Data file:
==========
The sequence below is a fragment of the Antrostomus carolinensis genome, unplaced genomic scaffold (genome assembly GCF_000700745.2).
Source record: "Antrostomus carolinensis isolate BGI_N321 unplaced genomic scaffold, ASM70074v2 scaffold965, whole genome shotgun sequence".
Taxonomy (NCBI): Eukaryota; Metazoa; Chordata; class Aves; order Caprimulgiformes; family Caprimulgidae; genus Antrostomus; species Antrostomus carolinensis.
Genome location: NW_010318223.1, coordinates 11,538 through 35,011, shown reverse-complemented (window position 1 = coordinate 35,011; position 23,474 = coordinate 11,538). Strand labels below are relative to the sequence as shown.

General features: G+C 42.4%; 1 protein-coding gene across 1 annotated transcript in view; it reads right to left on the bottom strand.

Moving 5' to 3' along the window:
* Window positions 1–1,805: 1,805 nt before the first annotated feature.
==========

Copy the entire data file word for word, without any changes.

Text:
The sequence below is a fragment of the Antrostomus carolinensis genome, unplaced genomic scaffold (genome assembly GCF_000700745.2).
Source record: "Antrostomus carolinensis isolate BGI_N321 unplaced genomic scaffold, ASM70074v2 scaffold965, whole genome shotgun sequence".
Taxonomy (NCBI): Eukaryota; Metazoa; Chordata; class Aves; order Caprimulgiformes; family Caprimulgidae; genus Antrostomus; species Antrostomus carolinensis.
Genome location: NW_010318223.1, coordinates 11,538 through 35,011, shown reverse-complemented (window position 1 = coordinate 35,011; position 23,474 = coordinate 11,538). Strand labels below are relative to the sequence as shown.

General features: G+C 42.4%; 1 protein-coding gene across 1 annotated transcript in view; it reads right to left on the bottom strand.

Moving 5' to 3' along the window:
* Window positions 1–1,805: 1,805 nt before the first annotated feature.